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What's a Domain Name Really Worth?

I’m often asked by people who own, or want to own, a domain name to give my opinion on what the "fair market value" of a particular domain name is.

I usually begin my reply by mentioning that the vast majority of domain names sold on the re-sale market go for less than $1,000. This is greeted by sighs of relief from the folks who want to buy a domain name, and gasps of incredulity from the folks who own a domain name: "Well, my domain name is worth much more than that…"

I then outline some (but not all) of the criteria that, in my opinion, make a domain name more valuable than others:

  • .com extension (versus .net, .org, .ca)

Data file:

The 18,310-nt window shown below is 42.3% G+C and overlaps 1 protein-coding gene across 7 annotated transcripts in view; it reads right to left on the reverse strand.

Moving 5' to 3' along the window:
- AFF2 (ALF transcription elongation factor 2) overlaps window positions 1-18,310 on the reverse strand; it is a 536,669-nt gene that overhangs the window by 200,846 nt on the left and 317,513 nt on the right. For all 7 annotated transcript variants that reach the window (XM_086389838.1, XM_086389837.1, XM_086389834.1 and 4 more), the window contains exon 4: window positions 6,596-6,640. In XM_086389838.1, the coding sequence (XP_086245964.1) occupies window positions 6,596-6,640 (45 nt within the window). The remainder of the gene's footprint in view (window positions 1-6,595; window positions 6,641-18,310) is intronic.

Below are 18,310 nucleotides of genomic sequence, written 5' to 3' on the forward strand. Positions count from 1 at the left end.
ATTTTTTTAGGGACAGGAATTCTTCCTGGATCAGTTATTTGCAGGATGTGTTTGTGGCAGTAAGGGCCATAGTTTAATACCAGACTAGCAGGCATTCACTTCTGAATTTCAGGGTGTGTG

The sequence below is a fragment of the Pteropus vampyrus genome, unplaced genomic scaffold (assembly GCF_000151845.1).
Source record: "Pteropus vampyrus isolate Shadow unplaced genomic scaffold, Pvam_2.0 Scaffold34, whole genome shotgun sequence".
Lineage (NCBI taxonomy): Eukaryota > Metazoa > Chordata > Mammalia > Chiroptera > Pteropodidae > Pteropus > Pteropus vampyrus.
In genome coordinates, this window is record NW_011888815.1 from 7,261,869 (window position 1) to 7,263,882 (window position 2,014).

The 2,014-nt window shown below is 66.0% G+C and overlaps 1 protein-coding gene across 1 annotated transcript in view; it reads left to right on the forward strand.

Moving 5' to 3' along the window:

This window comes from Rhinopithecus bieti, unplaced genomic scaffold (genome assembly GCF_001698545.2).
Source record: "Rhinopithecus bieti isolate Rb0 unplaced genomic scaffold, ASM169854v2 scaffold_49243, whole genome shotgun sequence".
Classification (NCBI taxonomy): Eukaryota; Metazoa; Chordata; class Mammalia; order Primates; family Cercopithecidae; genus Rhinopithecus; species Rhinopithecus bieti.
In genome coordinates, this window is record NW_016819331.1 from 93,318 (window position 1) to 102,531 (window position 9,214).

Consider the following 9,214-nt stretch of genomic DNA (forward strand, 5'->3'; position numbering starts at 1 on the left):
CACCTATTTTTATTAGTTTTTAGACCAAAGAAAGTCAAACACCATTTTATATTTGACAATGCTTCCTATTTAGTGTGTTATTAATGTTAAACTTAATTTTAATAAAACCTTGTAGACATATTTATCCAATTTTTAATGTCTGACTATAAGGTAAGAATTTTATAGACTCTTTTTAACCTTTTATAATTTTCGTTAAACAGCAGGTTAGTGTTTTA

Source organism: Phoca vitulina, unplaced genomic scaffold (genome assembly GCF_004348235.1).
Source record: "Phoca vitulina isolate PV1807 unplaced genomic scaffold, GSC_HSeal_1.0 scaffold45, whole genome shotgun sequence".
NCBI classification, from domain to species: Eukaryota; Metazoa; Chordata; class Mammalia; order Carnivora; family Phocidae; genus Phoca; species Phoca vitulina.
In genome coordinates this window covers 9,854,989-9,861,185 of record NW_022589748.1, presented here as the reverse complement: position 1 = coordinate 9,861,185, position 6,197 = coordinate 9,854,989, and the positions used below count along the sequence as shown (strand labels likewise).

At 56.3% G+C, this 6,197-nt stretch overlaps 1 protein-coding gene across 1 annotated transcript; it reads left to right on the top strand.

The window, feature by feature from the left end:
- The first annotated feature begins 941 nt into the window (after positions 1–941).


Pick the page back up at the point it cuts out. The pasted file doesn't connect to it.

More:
• seven-letters or less
  • no hyphen(s)
  • easy to read in all lowercase
  • easy to say and hear (passes the radio test)
  • easy to type
  • consists of word(s) found in the dictionary

While these criteria are helpful in order to gain a rough idea of what a domain name might be worth, I always caution people to take this with a grain of salt.


Quite frankly, there’s really only one accurate way to determine the "fair market value" of a domain name: a domain name is worth whatever the buyer is willing to pay for it. Period.

I’ve seen "$10,000" domain names trade hands for $1,000, and I’ve seen "$1,000" domain names trade hands for $10,000. In my experience, when it comes to domain names, beauty (and value) really is in the eye of the beholder.

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